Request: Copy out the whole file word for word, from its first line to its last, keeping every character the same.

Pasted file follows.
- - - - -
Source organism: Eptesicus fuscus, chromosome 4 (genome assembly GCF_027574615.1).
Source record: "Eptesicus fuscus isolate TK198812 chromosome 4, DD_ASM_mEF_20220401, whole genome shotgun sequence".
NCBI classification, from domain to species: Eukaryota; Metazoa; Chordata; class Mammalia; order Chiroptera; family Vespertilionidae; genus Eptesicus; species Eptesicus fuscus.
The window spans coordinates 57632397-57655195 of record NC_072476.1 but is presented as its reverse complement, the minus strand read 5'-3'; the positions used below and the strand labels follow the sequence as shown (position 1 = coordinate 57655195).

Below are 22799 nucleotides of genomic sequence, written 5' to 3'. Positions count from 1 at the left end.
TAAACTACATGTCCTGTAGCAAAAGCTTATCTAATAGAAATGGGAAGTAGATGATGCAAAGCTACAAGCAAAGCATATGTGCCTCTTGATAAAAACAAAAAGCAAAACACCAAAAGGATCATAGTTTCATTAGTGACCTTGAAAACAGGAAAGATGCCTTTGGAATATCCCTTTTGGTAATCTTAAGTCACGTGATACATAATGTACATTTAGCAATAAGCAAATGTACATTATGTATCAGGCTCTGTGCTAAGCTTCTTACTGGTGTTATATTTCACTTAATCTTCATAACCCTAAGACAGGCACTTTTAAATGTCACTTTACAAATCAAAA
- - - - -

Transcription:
Source organism: Eptesicus fuscus, chromosome 4 (genome assembly GCF_027574615.1).
Source record: "Eptesicus fuscus isolate TK198812 chromosome 4, DD_ASM_mEF_20220401, whole genome shotgun sequence".
NCBI classification, from domain to species: Eukaryota; Metazoa; Chordata; class Mammalia; order Chiroptera; family Vespertilionidae; genus Eptesicus; species Eptesicus fuscus.
The window spans coordinates 57632397-57655195 of record NC_072476.1 but is presented as its reverse complement, the minus strand read 5'-3'; the positions used below and the strand labels follow the sequence as shown (position 1 = coordinate 57655195).

Below are 22799 nucleotides of genomic sequence, written 5' to 3'. Positions count from 1 at the left end.
TAAACTACATGTCCTGTAGCAAAAGCTTATCTAATAGAAATGGGAAGTAGATGATGCAAAGCTACAAGCAAAGCATATGTGCCTCTTGATAAAAACAAAAAGCAAAACACCAAAAGGATCATAGTTTCATTAGTGACCTTGAAAACAGGAAAGATGCCTTTGGAATATCCCTTTTGGTAATCTTAAGTCACGTGATACATAATGTACATTTAGCAATAAGCAAATGTACATTATGTATCAGGCTCTGTGCTAAGCTTCTTACTGGTGTTATATTTCACTTAATCTTCATAACCCTAAGACAGGCACTTTTAAATGTCACTTTACAAATCAAAA